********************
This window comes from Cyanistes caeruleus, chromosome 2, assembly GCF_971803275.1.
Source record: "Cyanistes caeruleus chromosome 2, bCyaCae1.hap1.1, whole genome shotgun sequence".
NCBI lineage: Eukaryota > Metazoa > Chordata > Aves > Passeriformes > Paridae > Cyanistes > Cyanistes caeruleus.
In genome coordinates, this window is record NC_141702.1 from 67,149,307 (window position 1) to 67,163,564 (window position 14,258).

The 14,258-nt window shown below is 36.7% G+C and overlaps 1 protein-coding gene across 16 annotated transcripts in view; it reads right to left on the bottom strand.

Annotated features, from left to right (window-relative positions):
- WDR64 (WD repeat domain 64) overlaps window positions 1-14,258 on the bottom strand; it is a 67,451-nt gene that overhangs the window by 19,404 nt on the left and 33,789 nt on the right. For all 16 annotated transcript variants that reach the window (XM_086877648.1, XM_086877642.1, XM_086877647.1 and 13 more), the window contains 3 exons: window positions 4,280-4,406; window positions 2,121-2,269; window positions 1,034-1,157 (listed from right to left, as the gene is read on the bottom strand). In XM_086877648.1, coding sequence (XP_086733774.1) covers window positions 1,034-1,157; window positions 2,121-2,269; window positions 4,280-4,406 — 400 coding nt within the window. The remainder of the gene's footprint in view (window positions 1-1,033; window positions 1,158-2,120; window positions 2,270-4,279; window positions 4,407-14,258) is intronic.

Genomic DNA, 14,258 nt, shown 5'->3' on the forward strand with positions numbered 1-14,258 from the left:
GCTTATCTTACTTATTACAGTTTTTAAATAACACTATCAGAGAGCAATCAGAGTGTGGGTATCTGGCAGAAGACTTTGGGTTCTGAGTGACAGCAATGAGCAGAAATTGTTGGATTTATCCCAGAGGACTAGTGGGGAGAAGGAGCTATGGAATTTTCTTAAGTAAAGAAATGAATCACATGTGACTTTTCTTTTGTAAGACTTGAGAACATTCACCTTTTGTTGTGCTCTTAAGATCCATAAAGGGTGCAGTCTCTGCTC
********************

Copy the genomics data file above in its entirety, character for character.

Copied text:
This window comes from Cyanistes caeruleus, chromosome 2, assembly GCF_971803275.1.
Source record: "Cyanistes caeruleus chromosome 2, bCyaCae1.hap1.1, whole genome shotgun sequence".
NCBI lineage: Eukaryota > Metazoa > Chordata > Aves > Passeriformes > Paridae > Cyanistes > Cyanistes caeruleus.
In genome coordinates, this window is record NC_141702.1 from 67,149,307 (window position 1) to 67,163,564 (window position 14,258).

The 14,258-nt window shown below is 36.7% G+C and overlaps 1 protein-coding gene across 16 annotated transcripts in view; it reads right to left on the bottom strand.

Annotated features, from left to right (window-relative positions):
- WDR64 (WD repeat domain 64) overlaps window positions 1-14,258 on the bottom strand; it is a 67,451-nt gene that overhangs the window by 19,404 nt on the left and 33,789 nt on the right. For all 16 annotated transcript variants that reach the window (XM_086877648.1, XM_086877642.1, XM_086877647.1 and 13 more), the window contains 3 exons: window positions 4,280-4,406; window positions 2,121-2,269; window positions 1,034-1,157 (listed from right to left, as the gene is read on the bottom strand). In XM_086877648.1, coding sequence (XP_086733774.1) covers window positions 1,034-1,157; window positions 2,121-2,269; window positions 4,280-4,406 — 400 coding nt within the window. The remainder of the gene's footprint in view (window positions 1-1,033; window positions 1,158-2,120; window positions 2,270-4,279; window positions 4,407-14,258) is intronic.

Genomic DNA, 14,258 nt, shown 5'->3' on the forward strand with positions numbered 1-14,258 from the left:
GCTTATCTTACTTATTACAGTTTTTAAATAACACTATCAGAGAGCAATCAGAGTGTGGGTATCTGGCAGAAGACTTTGGGTTCTGAGTGACAGCAATGAGCAGAAATTGTTGGATTTATCCCAGAGGACTAGTGGGGAGAAGGAGCTATGGAATTTTCTTAAGTAAAGAAATGAATCACATGTGACTTTTCTTTTGTAAGACTTGAGAACATTCACCTTTTGTTGTGCTCTTAAGATCCATAAAGGGTGCAGTCTCTGCTC